Whenever I ride vintage bikes today I look forward to running a Husky from that era, either a black tank 390 or a 250. They were good stock, but we worked really closely with the Ohlins suspension guys and really worked hard on getting the suspension dialed in. And you’d really, literally, go through the whole bike and build it up from scratch. And the cylinder I had was from Eric Crippa, and the powerband was so good. It was a secret weapon, nobody really knew. Everybody wanted the cool Japanese bikes, but in those early days they had kind of abrupt power. They were good for a holeshot, but for riding on the track, having the [Husky’s] bottom end and a broad powerband, especially in the muddy terrain, it was a secret weapon. And in my estimation, I had the superior bike, even though a lot of people thought that they had a better bike. Then of course later on Husky didn’t develop as much and then the Japanese manufacturers caught up and were able to emulate the good, smooth, broad, tractable powerbands that allowed you to ride fast for 45 minutes. Because that was a key, I mean, you had 40 minutes plus two laps. So if you crossed the line right at 39, and it was a two and a half plus-minute lap time, you were looking at up to a 48 minute moto. That’s a long time. [Laughs] We used to ride a lot. You better like to ride to ride those days.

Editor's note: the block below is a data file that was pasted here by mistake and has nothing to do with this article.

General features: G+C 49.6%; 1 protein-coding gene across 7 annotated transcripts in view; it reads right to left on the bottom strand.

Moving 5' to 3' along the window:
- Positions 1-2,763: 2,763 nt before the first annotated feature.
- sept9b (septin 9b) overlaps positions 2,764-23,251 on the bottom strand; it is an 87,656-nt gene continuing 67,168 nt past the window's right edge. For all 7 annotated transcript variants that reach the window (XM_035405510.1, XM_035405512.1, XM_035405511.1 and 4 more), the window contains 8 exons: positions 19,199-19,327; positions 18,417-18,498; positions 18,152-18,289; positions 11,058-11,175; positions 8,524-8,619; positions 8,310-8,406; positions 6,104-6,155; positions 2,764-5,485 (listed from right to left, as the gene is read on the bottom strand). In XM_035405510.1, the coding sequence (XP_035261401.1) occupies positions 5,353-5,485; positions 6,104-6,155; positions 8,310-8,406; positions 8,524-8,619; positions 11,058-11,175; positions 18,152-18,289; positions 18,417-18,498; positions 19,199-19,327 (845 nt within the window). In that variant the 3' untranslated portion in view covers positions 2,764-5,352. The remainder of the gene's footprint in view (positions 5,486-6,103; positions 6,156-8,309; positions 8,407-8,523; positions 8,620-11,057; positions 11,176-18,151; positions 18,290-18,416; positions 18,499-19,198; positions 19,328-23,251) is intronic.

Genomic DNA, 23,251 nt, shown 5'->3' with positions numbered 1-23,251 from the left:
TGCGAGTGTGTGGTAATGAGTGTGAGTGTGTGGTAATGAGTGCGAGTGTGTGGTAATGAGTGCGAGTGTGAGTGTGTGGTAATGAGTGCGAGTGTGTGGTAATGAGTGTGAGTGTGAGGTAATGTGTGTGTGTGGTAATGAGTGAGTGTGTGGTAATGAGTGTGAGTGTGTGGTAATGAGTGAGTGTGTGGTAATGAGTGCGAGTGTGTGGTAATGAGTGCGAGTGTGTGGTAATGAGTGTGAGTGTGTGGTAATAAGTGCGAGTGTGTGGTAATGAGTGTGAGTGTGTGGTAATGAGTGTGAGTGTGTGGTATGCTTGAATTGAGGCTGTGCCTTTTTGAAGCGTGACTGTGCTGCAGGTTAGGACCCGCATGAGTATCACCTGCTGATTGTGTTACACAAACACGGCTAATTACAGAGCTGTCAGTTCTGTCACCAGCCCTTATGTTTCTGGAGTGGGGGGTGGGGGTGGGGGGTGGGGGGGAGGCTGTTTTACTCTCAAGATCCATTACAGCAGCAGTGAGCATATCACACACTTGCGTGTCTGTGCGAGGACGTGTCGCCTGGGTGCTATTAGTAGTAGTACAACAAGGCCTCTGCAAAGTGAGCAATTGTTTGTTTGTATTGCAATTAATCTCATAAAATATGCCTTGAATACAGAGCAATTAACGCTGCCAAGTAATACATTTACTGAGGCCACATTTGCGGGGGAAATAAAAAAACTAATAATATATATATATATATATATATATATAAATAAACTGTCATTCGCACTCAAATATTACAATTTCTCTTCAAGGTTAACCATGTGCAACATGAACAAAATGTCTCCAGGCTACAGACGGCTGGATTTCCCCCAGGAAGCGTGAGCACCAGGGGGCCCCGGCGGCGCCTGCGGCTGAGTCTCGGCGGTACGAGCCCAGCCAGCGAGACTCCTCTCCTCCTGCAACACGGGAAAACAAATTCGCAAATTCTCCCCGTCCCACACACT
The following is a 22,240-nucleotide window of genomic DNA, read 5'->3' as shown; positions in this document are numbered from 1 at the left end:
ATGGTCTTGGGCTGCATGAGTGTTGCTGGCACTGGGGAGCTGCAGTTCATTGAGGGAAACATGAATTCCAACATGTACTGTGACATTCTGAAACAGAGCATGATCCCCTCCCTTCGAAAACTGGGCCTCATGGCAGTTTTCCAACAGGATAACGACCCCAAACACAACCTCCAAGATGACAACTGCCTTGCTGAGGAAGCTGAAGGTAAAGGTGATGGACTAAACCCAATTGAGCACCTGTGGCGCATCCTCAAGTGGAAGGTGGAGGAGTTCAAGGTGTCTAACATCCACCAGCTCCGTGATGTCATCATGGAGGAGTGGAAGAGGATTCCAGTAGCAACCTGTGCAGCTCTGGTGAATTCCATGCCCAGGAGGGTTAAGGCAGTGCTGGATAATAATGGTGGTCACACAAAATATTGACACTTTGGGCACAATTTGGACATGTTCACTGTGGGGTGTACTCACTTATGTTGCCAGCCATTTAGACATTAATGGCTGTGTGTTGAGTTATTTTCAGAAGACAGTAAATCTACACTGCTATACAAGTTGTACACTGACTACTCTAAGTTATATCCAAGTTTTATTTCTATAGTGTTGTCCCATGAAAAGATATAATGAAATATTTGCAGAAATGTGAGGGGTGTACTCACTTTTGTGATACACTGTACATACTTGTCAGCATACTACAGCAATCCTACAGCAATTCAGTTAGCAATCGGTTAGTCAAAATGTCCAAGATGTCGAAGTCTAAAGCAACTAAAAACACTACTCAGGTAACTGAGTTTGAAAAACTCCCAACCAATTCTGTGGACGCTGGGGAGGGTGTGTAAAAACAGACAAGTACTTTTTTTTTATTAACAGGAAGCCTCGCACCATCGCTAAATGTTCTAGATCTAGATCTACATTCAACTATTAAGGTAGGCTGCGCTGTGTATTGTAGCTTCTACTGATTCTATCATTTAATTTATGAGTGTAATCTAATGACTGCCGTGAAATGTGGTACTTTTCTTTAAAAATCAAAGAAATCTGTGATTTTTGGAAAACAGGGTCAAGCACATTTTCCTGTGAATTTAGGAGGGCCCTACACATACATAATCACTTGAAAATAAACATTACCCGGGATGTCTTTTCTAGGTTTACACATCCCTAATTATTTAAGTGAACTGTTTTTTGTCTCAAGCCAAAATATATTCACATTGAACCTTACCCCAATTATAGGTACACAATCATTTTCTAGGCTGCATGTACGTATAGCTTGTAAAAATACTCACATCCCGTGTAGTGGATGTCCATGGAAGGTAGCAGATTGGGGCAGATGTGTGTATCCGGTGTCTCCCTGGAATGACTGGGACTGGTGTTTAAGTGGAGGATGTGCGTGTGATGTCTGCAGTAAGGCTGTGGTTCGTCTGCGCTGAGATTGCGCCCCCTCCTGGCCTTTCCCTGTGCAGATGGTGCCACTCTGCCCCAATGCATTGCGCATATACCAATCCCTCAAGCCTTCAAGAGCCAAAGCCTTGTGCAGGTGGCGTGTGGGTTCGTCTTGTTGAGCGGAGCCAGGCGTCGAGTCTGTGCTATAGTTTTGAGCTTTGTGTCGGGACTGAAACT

It’s been a great summer. The main thing I like to do is ride technical trails in Idaho. That’s what I did all summer until the forest fires got so smokey it was hard to breathe. Then I got invited to ride the vintage Vets Motocross of Nations in Farleigh Castle. Doug Dubach and Ryan Hughes [were there], and we had a great time. It’s very popular, I rode a 1980 Honda 250 with a 480 motor in it that was built by Phil Denton Engineering in the U.K. It was just great seeing everybody – Grahan Noyce, the champions of the past, many of them come out to that race. Two weeks later I was at Motocross des National in Lommel, and that was even a bigger treat. It was the first time the Motocross of Nations returned to Lommel, Belgium, since the first US-winning team that I was on 31 years ago [the Trophee des Nations (250cc) which they won then followed up the next weekend winning the Motocross des Nations (500cc)]. So it was quite a reunion and representing Johnny ‘O and Danny LaPorte and Donnie Hansen over there, and the Americans struggled this year. And a number of people even mentioned, they asked, ‘How the heck did that first team do so well way back when?’ It was a fun time, and it was great being part of that… [prompted to answer the question ‘how they did it’] I think it was a combination of, we were a rookie team, maybe I was one of the most experience, myself and Danny, and it was all Honda. Nobody expected anything from us, so anything we did was going to be perceived as good in my opinion. We didn’t have the extra pressure to have to perform. We wanted to perform, and we all felt really confident, and we also – coming off two years of learning to be very aggressive with American supercross, I think that made a difference. We also had brand new, lightweight, powerful, new Pro Link Hondas that we brought to the event. And in speaking with Eric Geboers, they were just a little bit overconfident coming in, like ‘nobody’s going to come and beat us in our backyard.’ And like they did [like] this year, Andre Vromans, the sand specialist, did win the  event, but all four riders didn’t do well. So it was a combination of all those things put together and we won. But it was fun taking that walk back in Memory Lane and the people in Belgium, it was like it was yesterday, they still talk about it… [in 2012] The sand was really deep this year. A couple of our guys had really no experience in that kind of deep, black, bottomless sand. They actually did extremely well fighting back from a lot of crashes and falls and adversity and frustration to get on the podium. So actually they did quite well…. Belgium is the hub of motocross. Sure it started in the U.K., but everybody comes to Belgium to train, from all of the countries, and that’s where, you go into a bar and it’s all posters and you’ll see riders and mechanics there. It’s part of the culture there. It’s beyond football and baseball here, it’s like a primary sport. And so people on the street recognize you, it’s really funny because I have a bit of a distinct look, so they still recognize me. And it’s not ‘Chuck,’ it’s, because of the language, ‘Chucksun! Chucksun!’ They just run it together, you don’t even correct them. It’s a lot of fun to go to Europe, they’re just very, very enthusiastic and real fans of motocross, as are the people here [in the US]… There were a lot of individuals who helped get me over to the castle and des Nations this year. Even Luongo of Youthstream kicked in, and Hoy Fox Toyota; surprisingly enough it’s a lot of individuals. Tubliss and Nuetech, and the guys at Heroes and Legends helped out at an event. Bultaco Jim, and especially Needham Realty of Las Vegas and Wert-Berater Feasibility Studies, a lot of good folks like that really made this come together.”